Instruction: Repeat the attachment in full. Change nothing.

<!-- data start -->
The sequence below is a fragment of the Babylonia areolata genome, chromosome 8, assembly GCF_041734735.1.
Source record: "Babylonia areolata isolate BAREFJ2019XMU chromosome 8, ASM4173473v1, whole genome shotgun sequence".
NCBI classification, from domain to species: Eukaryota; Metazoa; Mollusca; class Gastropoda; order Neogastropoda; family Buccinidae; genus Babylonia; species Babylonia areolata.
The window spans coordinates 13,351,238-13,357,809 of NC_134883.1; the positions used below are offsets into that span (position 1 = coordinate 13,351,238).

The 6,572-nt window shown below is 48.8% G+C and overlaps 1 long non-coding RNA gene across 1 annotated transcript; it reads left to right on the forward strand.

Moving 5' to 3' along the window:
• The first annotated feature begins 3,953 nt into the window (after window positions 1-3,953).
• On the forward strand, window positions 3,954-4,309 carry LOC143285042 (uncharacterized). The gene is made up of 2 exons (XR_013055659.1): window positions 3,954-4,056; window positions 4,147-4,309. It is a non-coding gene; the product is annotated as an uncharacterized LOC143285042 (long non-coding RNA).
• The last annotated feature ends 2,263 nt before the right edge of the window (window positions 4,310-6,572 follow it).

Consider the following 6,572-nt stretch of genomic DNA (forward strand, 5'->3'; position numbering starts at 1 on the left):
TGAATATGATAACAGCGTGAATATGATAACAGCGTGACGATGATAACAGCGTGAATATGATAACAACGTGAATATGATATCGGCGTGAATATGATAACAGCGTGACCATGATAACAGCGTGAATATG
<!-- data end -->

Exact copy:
The sequence below is a fragment of the Babylonia areolata genome, chromosome 8, assembly GCF_041734735.1.
Source record: "Babylonia areolata isolate BAREFJ2019XMU chromosome 8, ASM4173473v1, whole genome shotgun sequence".
NCBI classification, from domain to species: Eukaryota; Metazoa; Mollusca; class Gastropoda; order Neogastropoda; family Buccinidae; genus Babylonia; species Babylonia areolata.
The window spans coordinates 13,351,238-13,357,809 of NC_134883.1; the positions used below are offsets into that span (position 1 = coordinate 13,351,238).

The 6,572-nt window shown below is 48.8% G+C and overlaps 1 long non-coding RNA gene across 1 annotated transcript; it reads left to right on the forward strand.

Moving 5' to 3' along the window:
• The first annotated feature begins 3,953 nt into the window (after window positions 1-3,953).
• On the forward strand, window positions 3,954-4,309 carry LOC143285042 (uncharacterized). The gene is made up of 2 exons (XR_013055659.1): window positions 3,954-4,056; window positions 4,147-4,309. It is a non-coding gene; the product is annotated as an uncharacterized LOC143285042 (long non-coding RNA).
• The last annotated feature ends 2,263 nt before the right edge of the window (window positions 4,310-6,572 follow it).

Consider the following 6,572-nt stretch of genomic DNA (forward strand, 5'->3'; position numbering starts at 1 on the left):
TGAATATGATAACAGCGTGAATATGATAACAGCGTGACGATGATAACAGCGTGAATATGATAACAACGTGAATATGATATCGGCGTGAATATGATAACAGCGTGACCATGATAACAGCGTGAATATG